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River Glen


The River Glen in Northumberland is a 7 mile long tributary of the River Till. The River Glen is formed at the confluence of College Burn and Bowmont Water near Kirknewton. The river flows past Yeavering, Lanton, Coupland, Akeld and Ewart, before joining the River Till. The River Till is itself a tributary of the River Tweed.

The River Glen is a seven mile long tributary of the River Till flowing through Northumberland, England. The College Burn and Bowmont Water, both flowing out of the Cheviot Hills, meet near Kirknewton to form the River Glen. The Glen flows past the small settlements of Yeavering, Lanton, Coupland, Akeld and Ewart, before joining the Till.

History

The area around the Glen is rich in historical and archaeological interest. Iron Age hilltop forts on peaks to the south of the river overlook the Anglian settlement and palace site at Yeavering, where St. Paulinus baptised new converts and, according to Bede, "washed them with the water of absolution in the river Glen, which is close by" (Tomlinson, 1888, p. 504).

Because there is a reference to a similarly named river in Historia Brittonum by the Welsh author Nennius, some (Ekwal, 1928; Hunt, 2005) have hypothesized that the legendary British warrior Arthur began his campaign against Anglo-Saxon invaders near the confluence of the Glen and Till:

:Then it was, that Arthur, with all the kings and military force of Britain, fought against the Saxons. And though there were many more noble than himself, yet he was twelve times chosen their commander, and was as often conqueror. The first battle in which he was engaged, was at the mouth of the river Glein.

The area around the Glen was the setting for some of the bloodiest border warfare between Scotland and England. The Battle of Humbleton Hill was fought near the river in 1402, as was the Battle of Geteryne (Yeavering) in 1415.

Hydrology

Between 1966 and 2010 the flow of the Glen, was measured in its lower reaches at a weir near Kirknewton. The 44 year record shows that the catchment of to the gauging station yielded an average flow of .

Ekwall, E. (1928). English river names (reprinted 1968). Oxford, UK: Oxford University Press.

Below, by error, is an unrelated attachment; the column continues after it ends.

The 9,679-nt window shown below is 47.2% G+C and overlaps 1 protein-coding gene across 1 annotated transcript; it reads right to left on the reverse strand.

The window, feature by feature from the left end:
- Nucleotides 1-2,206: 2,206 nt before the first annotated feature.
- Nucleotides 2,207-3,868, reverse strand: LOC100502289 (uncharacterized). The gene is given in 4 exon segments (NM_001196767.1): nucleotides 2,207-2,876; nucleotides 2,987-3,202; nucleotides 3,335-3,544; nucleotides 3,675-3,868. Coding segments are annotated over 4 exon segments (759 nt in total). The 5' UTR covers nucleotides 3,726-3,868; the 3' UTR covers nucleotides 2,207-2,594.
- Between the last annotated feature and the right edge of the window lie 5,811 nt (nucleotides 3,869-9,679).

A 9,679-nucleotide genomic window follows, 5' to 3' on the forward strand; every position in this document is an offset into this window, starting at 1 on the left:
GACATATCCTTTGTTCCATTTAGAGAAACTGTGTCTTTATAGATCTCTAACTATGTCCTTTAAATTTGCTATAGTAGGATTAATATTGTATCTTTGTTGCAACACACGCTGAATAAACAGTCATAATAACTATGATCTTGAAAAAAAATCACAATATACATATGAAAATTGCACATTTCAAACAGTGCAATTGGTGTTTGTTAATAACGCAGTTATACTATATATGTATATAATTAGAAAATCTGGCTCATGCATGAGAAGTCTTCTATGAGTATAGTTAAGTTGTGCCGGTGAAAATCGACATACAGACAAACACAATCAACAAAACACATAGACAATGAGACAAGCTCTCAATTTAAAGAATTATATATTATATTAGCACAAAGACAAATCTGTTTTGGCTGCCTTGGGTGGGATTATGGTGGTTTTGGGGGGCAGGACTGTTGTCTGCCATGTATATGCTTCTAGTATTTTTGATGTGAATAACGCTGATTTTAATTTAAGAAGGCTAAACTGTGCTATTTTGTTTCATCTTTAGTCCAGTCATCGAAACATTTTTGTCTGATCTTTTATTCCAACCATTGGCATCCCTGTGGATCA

Hunt, A. (2005). From Glein to Camlann: The life and death of King Arthur. Vortigern Studies.

Tomlinson, W. W. (1888). Comprehensive guide to the county of Northumberland (reprinted 1968). Trowbridge, UK: Redwood.

Text from Wikipedia, available under the Creative Commons Attribution-ShareAlike License (accessed: 25/10/2018).
Visit the page: River Glen, Northumberland for references and further details. You can contribute to this article on Wikipedia.
Rivers River Till Glendale Akeld Bowmont Water Kirknewton Yeavering Lanton Coupland Bowmont Water
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College Burn & Bowmont Water

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nRiver Glen

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River Glen

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River Till
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River Till
- The River Till is one of a number of tributaries of the River Tweed, but the only one to flow completely in England. The Till iself has several tributaries including, ...
Akeld
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Akeld
- Overview About Map Street View Akeld is a village in Northumberland. It is located by Akeld Burn near its confluence with the River Glen. During the middle ages the area ...
Kirknewton
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Kirknewton
- Overview About Kirknewton Map Street View From Eneas Mackenzie (1825) An Historical, Topographical, and Descriptive View of the County of Northumberland KIRK NEWTON is situate five miles west north west from ...
Coupland
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Coupland
- Overview About Coupland Map Street View Coupland is a hamlet in Northumberland, located by the River Glen, about 4 miles north-west of Wooler and 4 miles south of Ford. There ...
Lanton
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Lanton
- Overview Map Street View Lanton in Northumberland is a small settlement located by the River Glen about 4 miles north-west of Wooler and half a mile west of Coupland. The ...

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